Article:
They generally have a 1-year warranty on new watches bought from an authorized dealer. The will fix for free any problem within that year. If they cannot fix the watch, they will try to replace it with same or similar model. If after a year, they will do the same for $30. You can also pay for strap or battery replacement for a working watch.

Don’t send this 2012 watch to Timex for repair

This all sounds good, but the current situation is that the Repair Shop process is a mess. I have used the Timex Repair shop many times over the past few years. At times they can do amazing things like rebuilding a 25 year-old watch. At times they can be disappointing like not having a movement or bezel for a 2 year-old watch. I have had them offer me a not similar replacement or send me a Frankenstein mod.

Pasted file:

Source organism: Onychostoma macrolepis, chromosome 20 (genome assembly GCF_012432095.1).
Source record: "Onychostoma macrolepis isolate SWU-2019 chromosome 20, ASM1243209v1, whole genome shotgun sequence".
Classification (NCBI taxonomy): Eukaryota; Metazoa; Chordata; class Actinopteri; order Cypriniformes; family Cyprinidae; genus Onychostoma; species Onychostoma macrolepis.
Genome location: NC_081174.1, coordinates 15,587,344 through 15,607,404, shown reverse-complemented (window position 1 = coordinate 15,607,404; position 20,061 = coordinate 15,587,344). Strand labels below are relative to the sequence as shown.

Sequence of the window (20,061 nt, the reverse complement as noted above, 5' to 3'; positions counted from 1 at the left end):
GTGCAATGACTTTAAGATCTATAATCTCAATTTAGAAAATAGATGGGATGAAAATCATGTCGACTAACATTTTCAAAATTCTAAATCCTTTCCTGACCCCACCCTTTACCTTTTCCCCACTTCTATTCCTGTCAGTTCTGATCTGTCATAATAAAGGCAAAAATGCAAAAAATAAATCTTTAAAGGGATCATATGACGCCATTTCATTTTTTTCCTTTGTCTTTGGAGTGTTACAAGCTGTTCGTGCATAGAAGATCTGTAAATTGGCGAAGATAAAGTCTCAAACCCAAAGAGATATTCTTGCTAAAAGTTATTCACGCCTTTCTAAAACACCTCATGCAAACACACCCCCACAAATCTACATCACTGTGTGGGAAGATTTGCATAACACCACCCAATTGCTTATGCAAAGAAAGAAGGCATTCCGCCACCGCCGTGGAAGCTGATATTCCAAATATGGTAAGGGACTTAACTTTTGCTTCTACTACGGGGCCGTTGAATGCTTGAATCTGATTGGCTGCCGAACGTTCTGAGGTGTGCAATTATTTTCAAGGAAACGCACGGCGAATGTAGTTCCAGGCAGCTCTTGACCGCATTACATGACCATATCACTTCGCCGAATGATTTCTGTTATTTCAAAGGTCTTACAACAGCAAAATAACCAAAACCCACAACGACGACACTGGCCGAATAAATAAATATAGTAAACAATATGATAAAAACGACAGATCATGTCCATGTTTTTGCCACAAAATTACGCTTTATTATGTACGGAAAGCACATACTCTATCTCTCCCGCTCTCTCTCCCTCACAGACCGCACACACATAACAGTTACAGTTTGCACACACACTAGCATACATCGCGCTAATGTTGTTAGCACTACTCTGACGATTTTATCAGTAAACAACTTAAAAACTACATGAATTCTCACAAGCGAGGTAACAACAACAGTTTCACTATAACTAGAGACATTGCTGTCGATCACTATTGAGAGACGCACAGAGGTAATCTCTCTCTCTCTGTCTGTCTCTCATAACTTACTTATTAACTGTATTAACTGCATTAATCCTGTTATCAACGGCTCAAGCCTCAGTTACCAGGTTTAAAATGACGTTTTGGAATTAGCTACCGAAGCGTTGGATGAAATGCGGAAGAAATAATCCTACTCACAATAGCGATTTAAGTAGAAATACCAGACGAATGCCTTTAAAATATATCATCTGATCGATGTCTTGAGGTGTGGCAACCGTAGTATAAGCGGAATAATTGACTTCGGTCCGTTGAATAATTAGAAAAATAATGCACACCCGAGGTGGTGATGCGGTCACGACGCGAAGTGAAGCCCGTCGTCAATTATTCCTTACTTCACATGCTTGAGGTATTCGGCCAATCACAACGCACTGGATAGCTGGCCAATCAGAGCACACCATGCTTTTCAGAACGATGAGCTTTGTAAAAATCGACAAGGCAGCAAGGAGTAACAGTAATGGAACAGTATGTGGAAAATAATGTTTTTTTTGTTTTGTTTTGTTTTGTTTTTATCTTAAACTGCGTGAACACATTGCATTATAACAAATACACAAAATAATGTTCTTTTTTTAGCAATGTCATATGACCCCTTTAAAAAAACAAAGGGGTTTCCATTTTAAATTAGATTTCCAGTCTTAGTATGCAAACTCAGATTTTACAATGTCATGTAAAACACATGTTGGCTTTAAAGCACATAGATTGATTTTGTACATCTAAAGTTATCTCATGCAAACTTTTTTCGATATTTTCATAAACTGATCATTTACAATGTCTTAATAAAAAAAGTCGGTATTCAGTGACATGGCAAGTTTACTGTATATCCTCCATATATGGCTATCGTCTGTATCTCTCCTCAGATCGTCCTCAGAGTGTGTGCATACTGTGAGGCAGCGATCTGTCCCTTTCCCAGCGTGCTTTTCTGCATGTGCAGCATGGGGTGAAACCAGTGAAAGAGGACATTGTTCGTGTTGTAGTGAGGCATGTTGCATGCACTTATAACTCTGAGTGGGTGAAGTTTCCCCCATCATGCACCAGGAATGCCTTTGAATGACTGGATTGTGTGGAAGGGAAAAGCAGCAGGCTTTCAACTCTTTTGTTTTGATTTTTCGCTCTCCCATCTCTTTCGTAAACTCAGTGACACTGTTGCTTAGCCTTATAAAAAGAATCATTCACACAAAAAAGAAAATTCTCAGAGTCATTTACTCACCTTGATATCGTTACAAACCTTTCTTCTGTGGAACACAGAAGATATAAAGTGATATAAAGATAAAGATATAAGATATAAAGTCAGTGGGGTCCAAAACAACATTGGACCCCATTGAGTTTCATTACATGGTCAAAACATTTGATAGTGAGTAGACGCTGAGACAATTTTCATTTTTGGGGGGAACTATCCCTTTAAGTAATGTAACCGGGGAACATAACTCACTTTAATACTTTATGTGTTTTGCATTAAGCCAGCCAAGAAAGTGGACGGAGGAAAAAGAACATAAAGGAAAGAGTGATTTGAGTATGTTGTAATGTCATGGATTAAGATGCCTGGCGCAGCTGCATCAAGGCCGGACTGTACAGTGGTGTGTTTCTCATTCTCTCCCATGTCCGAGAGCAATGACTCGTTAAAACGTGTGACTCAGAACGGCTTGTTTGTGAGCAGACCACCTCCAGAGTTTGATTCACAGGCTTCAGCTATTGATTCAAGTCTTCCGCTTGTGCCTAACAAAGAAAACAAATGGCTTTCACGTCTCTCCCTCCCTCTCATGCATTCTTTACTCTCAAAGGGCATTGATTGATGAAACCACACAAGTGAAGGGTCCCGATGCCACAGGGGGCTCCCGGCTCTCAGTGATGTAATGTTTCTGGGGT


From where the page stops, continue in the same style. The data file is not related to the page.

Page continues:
The process goes something like this: You login to the Timex site, create a repair form, print it and print a prepaid mailing label. You box watch with form and sent to Indiana. Timex receives your watch, assesses it then directs you to make a Paypal payment if it can be fixed. In a month or two later, when things are going smooth, you get a box from the Philippines with your refurbished watch.

When things are not working, as has been the case several times this past year or two, it is not that simple. At the time of this writing the Timex web site will not let you print the repair form or the mailing label. Customer Service reps will tell you the are conducting website changes. The mailing label has been a problem several times over the past two years. I have had them lose track of my repair request, as in not contacting me for months until I reach out to them with an inquiry. After lots of trouble you can frequently be informed that your watch cannot be repaired for lack of parts…

Timex Rewound